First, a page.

Breacher and Brentwood go to Lizzy's house and find Monster's body stuffed in a refrigerator. Lizzy calls Breacher, pretending to be alone, and arranges a meeting at a parking garage. Breacher goes there with Detective Brentwood, who ducks down in the car, unseen. Lizzy and Sugar ambush Breacher, and Brentwood assists Breacher. Lizzy and Sugar drive away, pursued by Breacher and Brentwood. After a lengthy chase, Sugar and Lizzy's car crashes into a tow truck, the ramp decapitating Sugar.
Breacher and Brentwood confront a dying Lizzy, who accuses the team of stealing the money behind her back, motivating her to seek revenge. Brentwood is puzzled, assuming Lizzy had stolen the money. Breacher tells the dying Lizzy that he took the money. Lizzy tries to reach for her weapon and Breacher kills her. The local cops arrive and Breacher disappears.
Weeks later, Breacher is in Mexico, where he uses the stolen money to bribe a corrupt police official into helping him identify Brujo, the man who murdered his family. Breacher finds him in a Mexican bar and kills him and others loyal to him.
Wounded, Breacher sits at a table, takes a shot of whiskey, lights up one last cigar and smiles as the music builds and he awaits his fate.
- Arnold Schwarzenegger as John "Breacher" Wharton
- Sam Worthington as James "Monster" Murray
- Olivia Williams as Investigator Caroline Brentwood
- Mireille Enos as Lizzy Murray
- Kevin Vance as Bryce "Tripod" McNeely
- Terrence Howard as Julius "Sugar" Edmonds
- Joe Manganiello as Joe "Grinder" Phillips
- Harold Perrineau as Investigator Darius Jackson
- Martin Donovan as Floyd Demel
- Max Martini as Tom "Pyro" Roberts
- Josh Holloway as Eddie "Neck" Jordan
- Troy Garity as Agent Spolcheck
Sabotage is loosely based on the classic Agatha Christie novel And Then There Were None (1939). Filming started on October 12, 2012 and was completed by December 13, 2012. While the initially released poster for the film gave a release date of April 11, it was released on March 28, 2014.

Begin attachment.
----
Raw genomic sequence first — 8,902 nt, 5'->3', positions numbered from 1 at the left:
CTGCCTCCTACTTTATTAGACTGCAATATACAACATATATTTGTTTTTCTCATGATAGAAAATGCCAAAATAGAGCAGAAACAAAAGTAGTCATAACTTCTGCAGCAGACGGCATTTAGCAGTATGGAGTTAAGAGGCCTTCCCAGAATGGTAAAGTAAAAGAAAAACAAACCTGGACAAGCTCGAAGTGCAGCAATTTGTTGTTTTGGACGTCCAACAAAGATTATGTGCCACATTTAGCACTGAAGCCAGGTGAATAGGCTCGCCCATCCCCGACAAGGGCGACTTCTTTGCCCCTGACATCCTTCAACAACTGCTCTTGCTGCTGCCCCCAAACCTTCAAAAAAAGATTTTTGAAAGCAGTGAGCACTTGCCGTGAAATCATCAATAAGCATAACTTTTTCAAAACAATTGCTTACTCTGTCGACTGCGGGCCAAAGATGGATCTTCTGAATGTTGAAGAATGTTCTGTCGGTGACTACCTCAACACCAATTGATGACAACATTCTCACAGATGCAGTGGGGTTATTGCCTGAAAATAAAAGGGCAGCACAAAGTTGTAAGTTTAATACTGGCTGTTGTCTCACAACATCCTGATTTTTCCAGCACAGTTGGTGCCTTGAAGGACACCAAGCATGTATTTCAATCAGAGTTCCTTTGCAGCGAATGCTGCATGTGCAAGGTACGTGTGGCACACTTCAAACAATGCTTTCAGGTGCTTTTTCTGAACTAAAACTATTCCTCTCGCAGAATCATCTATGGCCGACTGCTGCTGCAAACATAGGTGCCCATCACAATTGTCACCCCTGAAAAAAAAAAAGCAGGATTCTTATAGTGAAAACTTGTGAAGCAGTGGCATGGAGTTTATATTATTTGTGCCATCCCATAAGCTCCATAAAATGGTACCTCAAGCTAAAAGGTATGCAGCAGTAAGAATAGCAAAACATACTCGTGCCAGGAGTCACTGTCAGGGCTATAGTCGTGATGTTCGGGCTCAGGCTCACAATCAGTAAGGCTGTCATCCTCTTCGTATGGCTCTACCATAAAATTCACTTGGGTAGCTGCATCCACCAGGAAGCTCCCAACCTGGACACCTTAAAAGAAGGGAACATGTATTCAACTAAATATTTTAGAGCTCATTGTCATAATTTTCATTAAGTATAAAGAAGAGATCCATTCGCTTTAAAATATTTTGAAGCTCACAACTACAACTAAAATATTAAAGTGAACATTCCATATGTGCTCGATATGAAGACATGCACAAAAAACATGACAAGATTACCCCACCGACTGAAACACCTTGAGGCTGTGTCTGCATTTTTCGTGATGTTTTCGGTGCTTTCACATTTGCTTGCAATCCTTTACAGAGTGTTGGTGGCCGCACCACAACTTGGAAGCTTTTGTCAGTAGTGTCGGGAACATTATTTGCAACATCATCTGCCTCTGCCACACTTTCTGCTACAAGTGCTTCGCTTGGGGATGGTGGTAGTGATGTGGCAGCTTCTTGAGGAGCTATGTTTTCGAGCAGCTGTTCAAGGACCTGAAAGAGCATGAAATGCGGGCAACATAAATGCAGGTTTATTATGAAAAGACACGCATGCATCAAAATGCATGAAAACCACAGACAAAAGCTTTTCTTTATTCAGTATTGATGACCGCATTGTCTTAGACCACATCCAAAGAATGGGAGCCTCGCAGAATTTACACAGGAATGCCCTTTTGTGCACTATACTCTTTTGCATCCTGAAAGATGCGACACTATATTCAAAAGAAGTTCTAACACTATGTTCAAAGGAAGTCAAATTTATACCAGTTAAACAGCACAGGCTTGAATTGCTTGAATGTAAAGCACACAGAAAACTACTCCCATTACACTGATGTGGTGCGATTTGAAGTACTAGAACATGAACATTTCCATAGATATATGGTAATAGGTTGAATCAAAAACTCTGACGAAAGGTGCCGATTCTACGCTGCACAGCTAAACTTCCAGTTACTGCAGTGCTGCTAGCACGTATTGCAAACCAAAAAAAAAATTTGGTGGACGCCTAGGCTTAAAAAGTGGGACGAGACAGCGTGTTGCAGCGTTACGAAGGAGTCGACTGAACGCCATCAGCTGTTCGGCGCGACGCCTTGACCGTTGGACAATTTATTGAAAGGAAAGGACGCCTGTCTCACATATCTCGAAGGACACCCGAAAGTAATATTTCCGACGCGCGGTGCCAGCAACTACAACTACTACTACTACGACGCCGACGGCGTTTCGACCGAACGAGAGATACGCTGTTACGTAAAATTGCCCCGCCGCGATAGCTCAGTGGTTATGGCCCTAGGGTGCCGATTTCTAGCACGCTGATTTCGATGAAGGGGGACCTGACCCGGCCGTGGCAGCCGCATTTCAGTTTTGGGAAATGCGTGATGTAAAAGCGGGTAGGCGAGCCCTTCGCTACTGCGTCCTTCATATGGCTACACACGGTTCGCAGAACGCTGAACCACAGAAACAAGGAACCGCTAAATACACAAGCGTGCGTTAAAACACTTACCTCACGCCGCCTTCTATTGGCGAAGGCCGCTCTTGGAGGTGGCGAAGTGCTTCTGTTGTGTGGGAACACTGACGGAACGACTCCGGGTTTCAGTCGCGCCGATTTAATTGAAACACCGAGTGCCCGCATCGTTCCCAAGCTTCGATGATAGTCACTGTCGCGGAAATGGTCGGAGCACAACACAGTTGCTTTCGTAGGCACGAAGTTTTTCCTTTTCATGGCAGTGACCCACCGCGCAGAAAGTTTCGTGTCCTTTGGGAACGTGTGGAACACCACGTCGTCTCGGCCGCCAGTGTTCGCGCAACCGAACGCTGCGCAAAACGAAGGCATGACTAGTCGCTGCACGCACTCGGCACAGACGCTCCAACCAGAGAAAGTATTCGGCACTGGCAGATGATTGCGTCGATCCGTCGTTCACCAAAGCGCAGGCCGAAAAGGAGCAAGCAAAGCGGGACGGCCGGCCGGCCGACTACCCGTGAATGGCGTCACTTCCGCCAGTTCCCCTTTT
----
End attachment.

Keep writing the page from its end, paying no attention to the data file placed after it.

The film, budgeted at $35 million, grossed $5.3 million in its opening weekend, finishing in seventh place. The opening was the worst for a Schwarzenegger film in over thirty years. The worldwide gross as of July 6, 2014 is $17.5 million, with $10.5 million of the total gross coming from America. The total worldwide gross was $22.1 million.
On Rotten Tomatoes the film has an approval rating of 22% based on 113 reviews, with an average rating of 4.31/10. The site's critics consensus reads, "Sabotage boasts one of Arnold Schwarzenegger's finer post-political performances, but it's wasted in a movie driven by grueling violence that punishes seemingly without purpose." On Metacritic, the film has a weighted average score of 41 out of 100, based on 31 critics, indicating "mixed or average reviews". Audiences surveyed by CinemaScore gave the film a grade "B" on scale of A to F.
Richard Roeper of the Chicago Sun-Times gave the film a positive review and wrote: "This brutal, bloody, dark and at times gruesomely funny thriller isn’t some David Fincher-esque mood piece where all the clues come together at the end. It’s more like a modern-day, Georgia version of a spaghetti Western."
Jim Vejvoda at IGN gave the film a rating of 7/10 with the following verdict: "Sabotage is far more effective than its action-centric trailers have suggested, with the film more a mystery-thriller that actually offers Arnold Schwarzenegger and the cool ensemble a chance to act and not just shoot guns."